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dc.contributor.authorSuchitwarasan, Salisa-
dc.descriptionPhD Thesisen_US
dc.description.abstractArbuscular mycorrhizal fungi (AMF) are important in natural and agricultural ecosystems to provide and enhance nutrient uptake, particularly phosphorus. Potato is one of the most important food crops globally in terms of total production and a phosphorus-demanding plant, which grows in symbiosis with AMF. This field research investigates the influence of crop management practices (fertiliser inputs and crop protection measures) and potato variety on species abundance, the diversity and function of AMF in potato. The suitability of mycorrhizal inoculants for growth enhancement in potato under specific management conditions in the glasshouse was also conducted. Traditional root staining by ink and vinegar method was used to quantify AMF colonisation along with three molecular techniques to measure AMF species diversity and level of infection, including terminal restriction fragment length polymorphism (T-RFLP), using AMF-specific primers FLR3 and FLR4 for LSU rDNA amplification, Illumina MiSeq Next Generation Sequencing (NGS) using universal fungal primers ITS1f and ITS2 for ITS region amplification and qPCR using AMF-specific primers AMG1F and AM1 for SSU rDNA amplification. All three molecular techniques were successful in nuclear ribosomal DNA region amplification. The results show that organic crop protection management significantly enhances AMF colonisation and the genetic diversity of the AMF community. The use of NPK fertiliser along with conventional pesticides decreased AMF colonisation, the quantity of the AMF gene, and diversity of the AMF community. The use of triple superphosphate in the field showed a negative effect on AMF colonisation, the quantity of the AMF gene, and the genetic diversity of the AMF community. The study did not demonstrate a strong relationship between AMF colonisation and phosphorus uptake or potato tuber yield. NGS results showed that potato colonised by native populations of AMF in the field were dominated by Paraglomus. Potato variety had no significant effect on AMF abundance or the diversity of the fungal community, but phosphorus uptake and potato tuber yield were significantly affected. In the glasshouse experiment, Rhizophagus was the only genus detected in inoculated plants, but colonisation was not correlated with phosphorus uptake and potato tuber yield. This study demonstrated that natural populations of AMF could effectively colonise potato in the field across a range of varieties but did not show any agronomic benefit from higher levels of AMF colonisation, even under low P conditions.en_US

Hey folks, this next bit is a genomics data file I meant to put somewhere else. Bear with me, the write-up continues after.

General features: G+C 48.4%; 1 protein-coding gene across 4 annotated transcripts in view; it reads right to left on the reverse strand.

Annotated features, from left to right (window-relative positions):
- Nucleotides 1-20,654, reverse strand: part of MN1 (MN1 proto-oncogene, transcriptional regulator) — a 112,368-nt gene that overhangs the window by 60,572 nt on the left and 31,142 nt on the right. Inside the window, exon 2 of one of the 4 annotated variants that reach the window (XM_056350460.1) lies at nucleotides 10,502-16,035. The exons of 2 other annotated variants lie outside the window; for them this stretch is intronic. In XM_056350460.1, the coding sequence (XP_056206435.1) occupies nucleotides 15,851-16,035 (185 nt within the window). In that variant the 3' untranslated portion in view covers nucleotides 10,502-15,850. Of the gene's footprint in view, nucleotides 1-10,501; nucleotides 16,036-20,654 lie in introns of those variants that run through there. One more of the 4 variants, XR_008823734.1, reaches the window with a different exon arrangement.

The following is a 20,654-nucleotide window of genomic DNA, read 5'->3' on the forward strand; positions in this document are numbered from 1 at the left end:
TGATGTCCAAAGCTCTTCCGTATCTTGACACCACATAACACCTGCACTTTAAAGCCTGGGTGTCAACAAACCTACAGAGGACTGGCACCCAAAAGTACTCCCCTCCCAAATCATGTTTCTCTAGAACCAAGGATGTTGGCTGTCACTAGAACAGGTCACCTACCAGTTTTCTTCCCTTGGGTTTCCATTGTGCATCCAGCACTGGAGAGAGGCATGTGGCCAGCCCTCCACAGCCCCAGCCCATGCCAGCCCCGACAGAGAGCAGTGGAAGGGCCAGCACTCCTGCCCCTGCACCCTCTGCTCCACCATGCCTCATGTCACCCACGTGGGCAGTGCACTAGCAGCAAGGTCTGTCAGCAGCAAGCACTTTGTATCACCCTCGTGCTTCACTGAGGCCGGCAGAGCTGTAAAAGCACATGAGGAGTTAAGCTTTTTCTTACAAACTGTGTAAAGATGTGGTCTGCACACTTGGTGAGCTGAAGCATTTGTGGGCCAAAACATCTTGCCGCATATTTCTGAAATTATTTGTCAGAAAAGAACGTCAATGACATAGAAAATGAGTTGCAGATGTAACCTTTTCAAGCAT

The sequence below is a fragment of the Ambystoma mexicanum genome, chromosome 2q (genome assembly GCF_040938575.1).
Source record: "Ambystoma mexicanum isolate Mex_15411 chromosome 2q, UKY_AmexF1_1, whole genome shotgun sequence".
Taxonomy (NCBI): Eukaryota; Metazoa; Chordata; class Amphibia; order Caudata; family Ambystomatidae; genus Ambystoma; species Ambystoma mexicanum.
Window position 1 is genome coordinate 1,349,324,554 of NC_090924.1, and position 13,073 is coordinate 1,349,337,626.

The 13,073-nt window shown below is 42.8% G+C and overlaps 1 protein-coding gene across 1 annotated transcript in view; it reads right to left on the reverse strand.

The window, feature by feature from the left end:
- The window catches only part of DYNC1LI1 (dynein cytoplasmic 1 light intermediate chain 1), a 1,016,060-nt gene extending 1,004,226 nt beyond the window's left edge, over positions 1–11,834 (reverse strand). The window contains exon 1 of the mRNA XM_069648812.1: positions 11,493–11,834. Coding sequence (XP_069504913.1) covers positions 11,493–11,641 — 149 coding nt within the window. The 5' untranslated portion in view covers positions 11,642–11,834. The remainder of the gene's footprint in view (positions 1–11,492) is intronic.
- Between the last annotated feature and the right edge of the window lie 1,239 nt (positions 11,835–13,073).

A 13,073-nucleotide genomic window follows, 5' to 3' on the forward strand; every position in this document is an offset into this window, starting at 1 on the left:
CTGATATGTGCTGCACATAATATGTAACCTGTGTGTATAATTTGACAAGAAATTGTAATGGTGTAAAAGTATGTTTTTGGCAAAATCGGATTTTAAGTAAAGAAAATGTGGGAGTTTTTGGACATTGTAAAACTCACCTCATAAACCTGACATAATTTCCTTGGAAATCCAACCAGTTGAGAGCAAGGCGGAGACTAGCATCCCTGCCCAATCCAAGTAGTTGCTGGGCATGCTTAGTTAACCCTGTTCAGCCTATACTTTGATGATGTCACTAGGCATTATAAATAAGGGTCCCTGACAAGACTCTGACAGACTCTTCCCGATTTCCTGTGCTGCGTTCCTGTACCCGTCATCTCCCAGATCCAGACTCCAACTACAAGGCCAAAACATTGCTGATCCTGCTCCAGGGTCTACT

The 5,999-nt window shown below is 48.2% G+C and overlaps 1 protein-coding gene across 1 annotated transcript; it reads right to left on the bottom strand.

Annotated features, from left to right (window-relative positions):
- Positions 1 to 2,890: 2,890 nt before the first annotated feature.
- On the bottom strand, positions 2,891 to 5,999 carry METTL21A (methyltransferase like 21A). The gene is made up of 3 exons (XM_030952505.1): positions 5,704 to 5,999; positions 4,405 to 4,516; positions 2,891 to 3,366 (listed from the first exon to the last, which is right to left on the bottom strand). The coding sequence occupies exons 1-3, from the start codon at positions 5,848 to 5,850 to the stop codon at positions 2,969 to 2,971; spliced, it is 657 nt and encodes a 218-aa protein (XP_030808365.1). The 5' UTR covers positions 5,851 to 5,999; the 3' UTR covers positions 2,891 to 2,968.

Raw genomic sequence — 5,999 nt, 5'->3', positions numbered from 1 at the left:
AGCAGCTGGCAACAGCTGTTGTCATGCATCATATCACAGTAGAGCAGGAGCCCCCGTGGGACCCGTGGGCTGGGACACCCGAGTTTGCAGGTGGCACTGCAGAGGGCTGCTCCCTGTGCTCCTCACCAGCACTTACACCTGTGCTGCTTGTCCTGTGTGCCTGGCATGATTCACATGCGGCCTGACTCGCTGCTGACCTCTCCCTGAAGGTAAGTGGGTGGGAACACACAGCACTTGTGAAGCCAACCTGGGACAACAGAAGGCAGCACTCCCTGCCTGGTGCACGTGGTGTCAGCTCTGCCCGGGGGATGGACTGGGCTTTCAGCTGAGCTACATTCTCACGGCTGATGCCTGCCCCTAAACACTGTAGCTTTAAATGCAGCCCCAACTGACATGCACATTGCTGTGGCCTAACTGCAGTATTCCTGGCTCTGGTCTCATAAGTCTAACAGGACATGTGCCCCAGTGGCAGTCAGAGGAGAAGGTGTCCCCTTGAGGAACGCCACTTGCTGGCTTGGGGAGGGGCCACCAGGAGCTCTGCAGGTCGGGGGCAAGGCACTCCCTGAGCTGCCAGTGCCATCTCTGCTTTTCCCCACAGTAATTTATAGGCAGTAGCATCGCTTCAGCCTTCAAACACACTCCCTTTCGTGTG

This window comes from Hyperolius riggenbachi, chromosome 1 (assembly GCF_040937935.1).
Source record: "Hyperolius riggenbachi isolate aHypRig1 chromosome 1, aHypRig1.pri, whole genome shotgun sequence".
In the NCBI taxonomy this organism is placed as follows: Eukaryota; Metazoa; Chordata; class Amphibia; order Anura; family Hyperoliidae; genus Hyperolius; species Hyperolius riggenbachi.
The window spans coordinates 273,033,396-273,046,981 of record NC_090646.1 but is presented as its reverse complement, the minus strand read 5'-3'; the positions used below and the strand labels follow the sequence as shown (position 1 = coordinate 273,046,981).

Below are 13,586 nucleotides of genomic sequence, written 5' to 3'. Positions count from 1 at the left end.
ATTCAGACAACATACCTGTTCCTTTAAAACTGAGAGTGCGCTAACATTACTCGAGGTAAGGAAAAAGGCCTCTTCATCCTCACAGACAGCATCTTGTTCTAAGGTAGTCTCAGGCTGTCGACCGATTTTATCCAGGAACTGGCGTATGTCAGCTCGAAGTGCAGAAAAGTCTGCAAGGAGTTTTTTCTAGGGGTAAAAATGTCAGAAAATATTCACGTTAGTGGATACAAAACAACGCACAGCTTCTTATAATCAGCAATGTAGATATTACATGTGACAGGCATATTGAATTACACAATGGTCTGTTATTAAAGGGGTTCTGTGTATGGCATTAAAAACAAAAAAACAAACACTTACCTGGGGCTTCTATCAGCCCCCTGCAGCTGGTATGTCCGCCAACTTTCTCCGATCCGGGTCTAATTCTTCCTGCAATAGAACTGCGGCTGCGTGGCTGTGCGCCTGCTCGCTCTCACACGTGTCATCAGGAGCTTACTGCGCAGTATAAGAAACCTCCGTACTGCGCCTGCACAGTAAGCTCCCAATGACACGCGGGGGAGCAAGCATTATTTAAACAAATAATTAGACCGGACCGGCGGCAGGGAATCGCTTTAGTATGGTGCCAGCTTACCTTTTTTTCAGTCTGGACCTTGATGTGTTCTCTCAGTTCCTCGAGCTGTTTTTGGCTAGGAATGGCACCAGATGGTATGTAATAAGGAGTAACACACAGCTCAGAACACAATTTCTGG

dc.publisherNewcastle Universityen_US
dc.titlePotential for Growth Enhancement by Arbuscular Mycorrhizal Fungi in Potatoen_US
Appears in Collections:School of Natural and Environmental Sciences

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